The Hamdan decision, about the legal validity of military commissions at Guantanamo, will be handed down by the Supreme Court this morning. I’ll be on my way to work when that happens, so my commentary will have to wait until the evening, at the earliest. The perils of being a blogger with a day job . . .
Tom Goldstein predicts that Justice Stevens will write the plurality opinion, which means that Justice Kennedy will join him in some sense. If Kennedy writes a separate opinion, it will probably be the governing opinion, and we all know that the limelight-seeking bastard would love that — especially if it gets him some kind words from the New York Times editorial board (which can’t write a coherent editorial, but nevertheless seems to control Justice Kennedy’s vote in high-publicity cases).
Erwin Chemerinsky said on Hewitt’s radio show yesterday that all of this is really just speculation. Let’s hope so. I don’t like the idea of Justice Stevens and Justice Kennedy deciding anything of importance, and certainly not this.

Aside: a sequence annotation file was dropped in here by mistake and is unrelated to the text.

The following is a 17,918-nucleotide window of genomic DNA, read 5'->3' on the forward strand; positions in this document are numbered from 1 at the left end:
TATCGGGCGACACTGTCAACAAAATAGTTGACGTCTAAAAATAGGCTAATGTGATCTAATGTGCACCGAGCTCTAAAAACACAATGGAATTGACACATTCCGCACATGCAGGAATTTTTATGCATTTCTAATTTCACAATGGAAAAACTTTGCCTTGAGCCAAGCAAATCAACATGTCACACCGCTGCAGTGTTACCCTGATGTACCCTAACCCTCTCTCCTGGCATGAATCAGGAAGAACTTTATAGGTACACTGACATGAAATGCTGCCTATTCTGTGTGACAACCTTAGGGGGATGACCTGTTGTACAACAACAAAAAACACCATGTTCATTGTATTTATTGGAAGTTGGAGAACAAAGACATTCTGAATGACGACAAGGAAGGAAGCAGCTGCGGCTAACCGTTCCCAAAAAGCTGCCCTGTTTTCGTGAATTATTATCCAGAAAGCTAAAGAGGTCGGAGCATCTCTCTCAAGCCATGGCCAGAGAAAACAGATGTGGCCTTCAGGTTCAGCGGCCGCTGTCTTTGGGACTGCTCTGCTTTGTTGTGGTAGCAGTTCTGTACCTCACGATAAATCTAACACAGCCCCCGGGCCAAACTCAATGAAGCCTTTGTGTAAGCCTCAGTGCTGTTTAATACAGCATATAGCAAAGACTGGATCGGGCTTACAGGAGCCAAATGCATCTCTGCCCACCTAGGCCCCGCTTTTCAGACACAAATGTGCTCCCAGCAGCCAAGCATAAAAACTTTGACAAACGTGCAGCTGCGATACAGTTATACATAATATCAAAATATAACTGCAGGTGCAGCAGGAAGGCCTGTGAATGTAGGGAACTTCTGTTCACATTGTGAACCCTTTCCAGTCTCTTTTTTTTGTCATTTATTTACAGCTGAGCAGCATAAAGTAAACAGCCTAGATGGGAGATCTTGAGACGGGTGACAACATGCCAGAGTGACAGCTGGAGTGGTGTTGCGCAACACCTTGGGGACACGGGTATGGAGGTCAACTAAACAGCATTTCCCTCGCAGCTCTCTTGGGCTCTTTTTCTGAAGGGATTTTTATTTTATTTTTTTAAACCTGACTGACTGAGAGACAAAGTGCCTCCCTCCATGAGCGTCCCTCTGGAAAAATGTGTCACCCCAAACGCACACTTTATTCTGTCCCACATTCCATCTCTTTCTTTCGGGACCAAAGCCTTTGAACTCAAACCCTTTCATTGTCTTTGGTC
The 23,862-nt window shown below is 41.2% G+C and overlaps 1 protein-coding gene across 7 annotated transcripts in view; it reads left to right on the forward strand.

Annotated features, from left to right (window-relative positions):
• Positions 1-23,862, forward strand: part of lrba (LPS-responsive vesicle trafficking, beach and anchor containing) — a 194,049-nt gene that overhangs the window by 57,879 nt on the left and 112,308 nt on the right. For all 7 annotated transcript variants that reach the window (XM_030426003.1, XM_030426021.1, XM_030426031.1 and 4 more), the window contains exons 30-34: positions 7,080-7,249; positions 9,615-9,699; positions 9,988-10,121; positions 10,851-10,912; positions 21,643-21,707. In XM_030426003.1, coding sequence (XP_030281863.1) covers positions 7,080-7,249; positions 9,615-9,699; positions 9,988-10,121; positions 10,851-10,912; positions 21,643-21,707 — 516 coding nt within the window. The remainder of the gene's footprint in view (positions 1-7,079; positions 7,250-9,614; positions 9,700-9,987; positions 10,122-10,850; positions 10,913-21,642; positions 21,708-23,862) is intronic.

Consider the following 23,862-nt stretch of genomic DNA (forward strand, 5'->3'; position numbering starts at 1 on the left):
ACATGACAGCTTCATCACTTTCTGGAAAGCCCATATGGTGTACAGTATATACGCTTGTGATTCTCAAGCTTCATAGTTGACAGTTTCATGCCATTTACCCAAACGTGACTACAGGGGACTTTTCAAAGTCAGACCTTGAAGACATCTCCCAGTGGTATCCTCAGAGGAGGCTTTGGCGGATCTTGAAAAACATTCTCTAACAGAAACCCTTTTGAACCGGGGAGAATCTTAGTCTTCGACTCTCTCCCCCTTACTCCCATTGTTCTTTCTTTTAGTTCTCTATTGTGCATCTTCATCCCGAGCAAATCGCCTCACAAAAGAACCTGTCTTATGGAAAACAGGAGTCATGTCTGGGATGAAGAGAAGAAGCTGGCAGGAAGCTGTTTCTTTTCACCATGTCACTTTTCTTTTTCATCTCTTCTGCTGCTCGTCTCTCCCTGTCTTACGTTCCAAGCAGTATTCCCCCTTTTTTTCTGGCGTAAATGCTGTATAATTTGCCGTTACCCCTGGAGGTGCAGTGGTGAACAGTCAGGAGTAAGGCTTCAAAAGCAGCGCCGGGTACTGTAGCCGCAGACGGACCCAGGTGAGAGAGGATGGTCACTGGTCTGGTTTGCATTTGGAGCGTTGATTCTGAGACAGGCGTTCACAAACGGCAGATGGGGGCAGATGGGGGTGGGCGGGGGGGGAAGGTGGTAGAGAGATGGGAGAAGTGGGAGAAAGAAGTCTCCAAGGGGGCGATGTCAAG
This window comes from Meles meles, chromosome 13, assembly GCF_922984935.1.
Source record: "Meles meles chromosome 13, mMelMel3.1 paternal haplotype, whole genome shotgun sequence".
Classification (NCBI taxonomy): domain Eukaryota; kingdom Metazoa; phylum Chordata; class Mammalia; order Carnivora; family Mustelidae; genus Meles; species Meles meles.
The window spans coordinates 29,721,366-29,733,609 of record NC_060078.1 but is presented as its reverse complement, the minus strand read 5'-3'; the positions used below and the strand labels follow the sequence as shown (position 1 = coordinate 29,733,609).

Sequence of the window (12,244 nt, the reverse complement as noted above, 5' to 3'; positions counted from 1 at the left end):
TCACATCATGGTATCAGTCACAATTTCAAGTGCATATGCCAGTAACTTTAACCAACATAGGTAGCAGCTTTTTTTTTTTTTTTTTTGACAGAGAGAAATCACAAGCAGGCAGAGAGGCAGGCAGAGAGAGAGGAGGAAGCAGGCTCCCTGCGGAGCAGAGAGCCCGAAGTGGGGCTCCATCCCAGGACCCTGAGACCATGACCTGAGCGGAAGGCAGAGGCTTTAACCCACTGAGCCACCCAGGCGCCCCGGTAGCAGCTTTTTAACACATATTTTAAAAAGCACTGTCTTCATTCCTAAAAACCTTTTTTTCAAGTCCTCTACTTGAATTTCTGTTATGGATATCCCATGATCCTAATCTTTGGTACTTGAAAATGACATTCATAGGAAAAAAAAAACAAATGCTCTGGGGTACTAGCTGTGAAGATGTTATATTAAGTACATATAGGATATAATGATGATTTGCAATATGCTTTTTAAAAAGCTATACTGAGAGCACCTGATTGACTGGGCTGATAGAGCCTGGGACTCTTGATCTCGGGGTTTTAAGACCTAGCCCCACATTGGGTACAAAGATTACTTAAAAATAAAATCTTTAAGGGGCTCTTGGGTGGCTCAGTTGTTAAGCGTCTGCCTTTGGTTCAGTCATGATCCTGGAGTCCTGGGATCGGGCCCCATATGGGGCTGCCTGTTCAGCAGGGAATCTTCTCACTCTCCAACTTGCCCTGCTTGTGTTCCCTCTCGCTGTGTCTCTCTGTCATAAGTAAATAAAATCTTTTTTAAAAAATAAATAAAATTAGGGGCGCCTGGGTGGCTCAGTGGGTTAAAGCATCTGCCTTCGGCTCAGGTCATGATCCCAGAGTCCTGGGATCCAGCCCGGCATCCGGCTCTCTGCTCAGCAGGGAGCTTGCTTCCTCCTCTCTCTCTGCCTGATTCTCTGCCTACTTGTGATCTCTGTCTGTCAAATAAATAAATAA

We’ll know soon enough.
UPDATE: Allah has fun speculating about the decision and a possible Stevens retirement.
UPDATE: Per Drudge, the speculation was right. The commissions are illegal, by a 5-3 vote. Again, not surprising. More and more, Kennedy is a reliable vote for whatever the New York Times editorial board wants.
Of all the Justices, I respect him least.
UPDATE 8:59 p.m.: I tried making my way through the opinion today, but I still have a long way to go — and I try not to comment on legal opinions unless I have first read them. From the parts I did read and the coverage I have seen, it appears that, in theory, Congress can still grant the President the authority that he seeks. So depending on what Congress does, the opinion might not be terribly significant after all.